Before I conclude the article as I am always interested in the evolution of an artist let me just take you through a short career journey of this exemplary mind. Parag Sonarghare was born in Umrer Village, Nagpur District in Maharashtra. Since childhood, he developed a special interest in drawings and he used to copy popular drawings and then continued to pursue art by joining Govt college of art and design, Nagpur. But from the early years, he was curious to challenge the weakness which was prevalent in the school he studied and to delve deeper in understanding the art. He moved to Baroda to do Art History in 2010. In his own words, he was seeking exposure away from the very conservative approach and methods of art teaching.

After completing his MFA he was desperate to develop his own style and he started his fresh training by doing iconography, Hindu deities which were also a site of expression for him filled with loads of colours. He immersed himself in doing self-portraits as a form of introspection. He encountered Patachitra painting in Jagannath Puri and transformed that experience into performance art. He asked Patachitra painters to paint his body sharing it like a site of performance. In 2012 he moved to Delhi, taught at Rohtak college for survival but he never felt comfortable there. While in Delhi, destiny hits through a severe road accident. He was left bedridden for months. He couldn’t even walk for many days. The accident was a big turning point in his life. The pain he went through made him more conscious of his body. He re-started thinking painting and kept on dreaming of hyperrealism. He says he could visualise each and every detail before he could paint it. He moved back to Baroda, Space Studio and started large scale works with a notion that figuration is not accepted and especially when it is realistic. But he challenged himself in moving more and more closer to realism and reached hyperrealism and he respectfully remembers the support he received from Monica Badlani from Chicago who recognised the talent in him.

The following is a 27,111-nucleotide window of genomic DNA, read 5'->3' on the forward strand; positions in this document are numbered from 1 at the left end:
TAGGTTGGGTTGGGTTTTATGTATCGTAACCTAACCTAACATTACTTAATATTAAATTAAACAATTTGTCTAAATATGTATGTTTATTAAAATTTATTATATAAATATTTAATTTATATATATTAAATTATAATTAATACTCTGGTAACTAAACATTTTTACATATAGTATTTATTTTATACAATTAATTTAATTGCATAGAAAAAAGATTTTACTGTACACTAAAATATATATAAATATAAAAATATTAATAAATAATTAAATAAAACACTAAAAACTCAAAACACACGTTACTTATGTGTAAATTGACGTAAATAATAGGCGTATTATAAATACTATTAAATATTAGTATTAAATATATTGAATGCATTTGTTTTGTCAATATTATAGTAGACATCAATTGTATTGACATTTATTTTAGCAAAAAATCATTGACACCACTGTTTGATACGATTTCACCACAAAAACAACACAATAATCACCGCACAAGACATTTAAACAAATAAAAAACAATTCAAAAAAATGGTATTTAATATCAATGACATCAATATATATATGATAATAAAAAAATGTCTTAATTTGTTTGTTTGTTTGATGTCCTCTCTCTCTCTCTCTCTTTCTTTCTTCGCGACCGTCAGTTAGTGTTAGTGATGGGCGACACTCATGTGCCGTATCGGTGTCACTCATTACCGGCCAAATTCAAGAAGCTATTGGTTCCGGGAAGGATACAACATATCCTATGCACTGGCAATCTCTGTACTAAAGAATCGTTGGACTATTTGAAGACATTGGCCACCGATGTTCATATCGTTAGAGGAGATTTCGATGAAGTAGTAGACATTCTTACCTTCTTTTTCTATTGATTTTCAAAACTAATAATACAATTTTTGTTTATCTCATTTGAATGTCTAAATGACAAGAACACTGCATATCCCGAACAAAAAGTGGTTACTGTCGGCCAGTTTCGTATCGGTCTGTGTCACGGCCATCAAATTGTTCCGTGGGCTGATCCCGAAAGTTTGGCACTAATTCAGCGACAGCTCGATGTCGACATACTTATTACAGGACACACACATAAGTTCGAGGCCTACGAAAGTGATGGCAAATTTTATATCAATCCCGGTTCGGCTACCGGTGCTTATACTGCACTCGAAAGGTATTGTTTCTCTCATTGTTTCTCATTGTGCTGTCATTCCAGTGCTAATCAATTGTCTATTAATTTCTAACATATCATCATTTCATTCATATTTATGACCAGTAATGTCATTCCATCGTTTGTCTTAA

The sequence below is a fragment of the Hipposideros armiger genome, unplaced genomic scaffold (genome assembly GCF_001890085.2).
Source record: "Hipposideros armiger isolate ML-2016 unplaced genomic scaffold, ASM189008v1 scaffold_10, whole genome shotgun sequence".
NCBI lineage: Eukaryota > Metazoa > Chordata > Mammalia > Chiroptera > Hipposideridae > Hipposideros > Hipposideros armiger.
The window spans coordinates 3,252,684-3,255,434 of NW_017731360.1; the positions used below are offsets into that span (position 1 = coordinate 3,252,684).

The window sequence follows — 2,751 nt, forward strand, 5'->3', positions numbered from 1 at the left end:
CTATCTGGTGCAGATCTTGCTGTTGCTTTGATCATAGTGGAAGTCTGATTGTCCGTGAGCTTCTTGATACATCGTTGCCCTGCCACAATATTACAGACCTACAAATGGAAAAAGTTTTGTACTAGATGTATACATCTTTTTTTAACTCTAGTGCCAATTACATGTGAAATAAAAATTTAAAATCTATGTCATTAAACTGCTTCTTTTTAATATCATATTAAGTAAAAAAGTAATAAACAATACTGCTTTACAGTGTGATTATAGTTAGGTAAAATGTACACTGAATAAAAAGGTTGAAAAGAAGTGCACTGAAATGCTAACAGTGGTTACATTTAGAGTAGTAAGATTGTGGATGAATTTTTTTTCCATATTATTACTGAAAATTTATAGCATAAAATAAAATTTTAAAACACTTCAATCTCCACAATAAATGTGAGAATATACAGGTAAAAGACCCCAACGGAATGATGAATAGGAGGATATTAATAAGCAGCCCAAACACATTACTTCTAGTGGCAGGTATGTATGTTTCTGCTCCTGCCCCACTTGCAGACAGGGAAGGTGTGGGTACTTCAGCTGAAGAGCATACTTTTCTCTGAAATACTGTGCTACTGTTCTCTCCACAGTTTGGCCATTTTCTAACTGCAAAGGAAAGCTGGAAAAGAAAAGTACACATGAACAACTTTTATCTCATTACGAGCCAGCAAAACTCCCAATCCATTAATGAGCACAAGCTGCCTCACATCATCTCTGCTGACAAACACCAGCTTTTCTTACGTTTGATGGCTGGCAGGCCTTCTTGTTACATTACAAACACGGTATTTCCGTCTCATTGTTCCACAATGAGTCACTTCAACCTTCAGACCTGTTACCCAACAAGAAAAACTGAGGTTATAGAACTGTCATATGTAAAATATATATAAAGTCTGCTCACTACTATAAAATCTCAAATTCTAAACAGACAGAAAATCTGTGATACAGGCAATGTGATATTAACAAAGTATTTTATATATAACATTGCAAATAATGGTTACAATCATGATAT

For him, from the very beginning when he imagined colours, painting for him was like a mask covering a body with colour. With this enigma of masks, he comes closer to a discovery where colour would not mask again but decorate the bareness of scarred bodies. In doing so he reaches towards that point where we are capable of imagining our limits and yet presenting to the world our own uncanny appearances. Parag recites his life as such. Such is the simplicity of colour that approaches us by distancing us from the truth of canvas.

SAMYAK DRISTI MAGAZINE GIVING THE VOICE TO INDIAN PHOTOGRAPHY 

To promote documentary photography that gives voice to the human condition in such a way that it inspires and enable positive change.

To orient photographers about documentary photography and to create a pool of competent and dedicated photographers committed to telling stories about issues that the mainstream media often ignores.

Facilitate interaction among photographers in India – create a forum in which exchange of ideas, techniques, and philosophies can be shared between both established photographers and newcomers of the profession of photography.
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PHOTOGRAPHY ART MAGAZINE

SAMYAK DRISTI

Photography magazine promote documentary photography that gives voice to the human condition in such a way that it inspires and enable positive change.

CRITICAL EYE

RIYAS KOMU

Riyas Komu is one of the prominent political artists in the contemporary times. His works question the existing disturbances in the social order. Komu's works include sculptures, installations, paintings, video etc.

ARTIST

PARAG SONARGHARE

Often mistaken for photographs, his troubling paintings of faces and bare bodies design a carefully linked chain on the compelling ways that material, subject, and sensibility can align on canvas.